As I mentioned in the last post, the new cross is going to be made of a synthetic material. This synthetic material is malleable. Thus, it can be easily sanded, carved, glued and shaped to resemble a variety of other substances. In this case, we are going for a rustic and rough wood look.
You may ask, “Why not just use wood? Ya’ know the stuff that grows in trees and can be found all over the place?”
Here are some great reasons to use the urethane board for the new church cross:
– it is lightweight, thus it will be easier to install and unlike a couple of massive solid wood beams the lesser weight minimizes safety concerns
– it can be made to look like wood and from even a short distance it is difficult to tell that it’s not wood
– it has a lower maintenance factor than wood, especially if it were to be installed in an exterior setting. Even, in an interior setting it’s good to know that the urethane board is not a friendly environment to termites, carpenter ants, and other bugs. It also will not absorb moisture nor be altered by swings of humidity.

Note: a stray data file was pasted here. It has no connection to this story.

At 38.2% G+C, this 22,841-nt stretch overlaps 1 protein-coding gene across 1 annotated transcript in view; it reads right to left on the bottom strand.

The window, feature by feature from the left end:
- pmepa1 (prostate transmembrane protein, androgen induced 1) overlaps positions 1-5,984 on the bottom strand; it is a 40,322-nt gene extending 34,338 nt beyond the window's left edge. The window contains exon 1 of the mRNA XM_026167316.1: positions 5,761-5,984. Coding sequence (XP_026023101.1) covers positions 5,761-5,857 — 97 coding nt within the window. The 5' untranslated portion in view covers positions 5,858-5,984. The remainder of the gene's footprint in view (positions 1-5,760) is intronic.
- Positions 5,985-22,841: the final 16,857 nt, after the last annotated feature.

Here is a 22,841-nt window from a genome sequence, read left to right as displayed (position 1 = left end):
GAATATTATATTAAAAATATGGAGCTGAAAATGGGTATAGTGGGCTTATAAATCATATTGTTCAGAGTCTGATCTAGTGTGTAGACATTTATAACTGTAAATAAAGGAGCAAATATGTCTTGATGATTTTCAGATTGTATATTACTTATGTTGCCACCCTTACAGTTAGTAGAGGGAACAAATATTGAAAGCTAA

– old, rustic and weather-worn lumber that is stable can be difficult to find. Often when real wood is desired for a project like this the production team will have to use newer lumber anyway and then go through the steps to make it look older.
-…which brings us back to why we are using the rigid urethane for this cross project. We can make it look just like wood. If I hadn’t told you this process before seeing the completed cross project I becha a “Caramel Macchiato extra espresso” that you would have assumed it was wood, really old wood. However, I’ll let you be the final judge when we come to end of this series of posts.
Here is an example of a sign I made several years ago from HDU board. It is still in good condition today.
If I hadn’t told you would you still think the sign panel is wood?
Here is a view of the whole sign.